- Associated Press - Friday, January 6, 2012

COLLEGE PARK, Md. — Down by 20 points in the second half, No. 5 Maryland turned to Alyssa Thomas to pull the team out of a seemingly insurmountable hole.

The unflappable sophomore forward came through with a brilliant performance that helped the unbeaten Terrapins stay that way.

Thomas scored 18 of her 24 points over the final 18 minutes, including a three-point play with 17 seconds left that carried the Terrapins past Georgia Tech 77-74 Friday night.

“Are you kidding me? Did you see what we saw?” coach Brenda Frese said. “To have the heart and determination and grit to be able to come back like they did is what makes this team so special.”

The Terrapins (15-0, 2-0 Atlantic Coast Conference) trailed 56-36 shortly after halftime and 72-64 with 4:23 remaining before coming back. After Thomas gave Maryland a 76-74 lead by scoring in the lane and adding a free throw, Georgia Tech’s Metra Walthour lost the ball driving to the basket and Laurin Mincy made a clinching foul shot for the Terps.

Thomas went 1 for 3 from the floor in the first half and 6 for 11 after halftime. She also made all six of her free throws in the final 20 minutes.

“I think the first half, I was a little too excited. I let their press got the best of me,” Thomas said.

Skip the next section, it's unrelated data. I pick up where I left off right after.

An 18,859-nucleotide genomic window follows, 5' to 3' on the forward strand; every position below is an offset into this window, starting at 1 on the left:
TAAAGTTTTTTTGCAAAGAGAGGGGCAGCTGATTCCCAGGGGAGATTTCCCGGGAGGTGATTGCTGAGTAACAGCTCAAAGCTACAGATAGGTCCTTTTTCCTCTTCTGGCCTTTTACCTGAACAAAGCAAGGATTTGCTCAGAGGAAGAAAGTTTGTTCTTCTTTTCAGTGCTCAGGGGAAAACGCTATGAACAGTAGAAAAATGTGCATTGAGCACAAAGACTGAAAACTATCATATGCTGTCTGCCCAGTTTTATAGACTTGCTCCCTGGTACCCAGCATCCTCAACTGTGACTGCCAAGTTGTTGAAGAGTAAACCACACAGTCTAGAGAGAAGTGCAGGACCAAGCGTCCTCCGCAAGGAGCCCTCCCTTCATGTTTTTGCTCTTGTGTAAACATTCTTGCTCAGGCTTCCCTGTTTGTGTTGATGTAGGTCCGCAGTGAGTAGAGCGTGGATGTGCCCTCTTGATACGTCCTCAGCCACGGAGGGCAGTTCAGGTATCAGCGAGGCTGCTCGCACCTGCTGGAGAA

And after that?

“The difference was Alyssa Thomas,” Georgia Tech coach MaChelle Joseph said. “We didn’t have an answer for her.”

Mincy scored 17 points and Alicia DeVaughn contributed 11 points and 11 rebounds for the Terrapins.

Georgia Tech (11-4, 1-1) came in with a six-game winning streak. Sasha Goodlett had 20 points and 10 rebounds for the Yellow Jackets and Tyaunna Marshall scored 16.

All of Georgia Tech’s defeats this season have come against teams currently ranked in the Top 25.

“I felt like we came out here with a good game plan,” Joseph said. “We got on our toes and we attacked early and we were able to control the boards in the first half and stop transition baskets, the two things thatMaryland does. We were able to take those away in the first half.”

The second half, not so much.

“We got more aggressive, attacked more and were more active on the glass,” Frese said.

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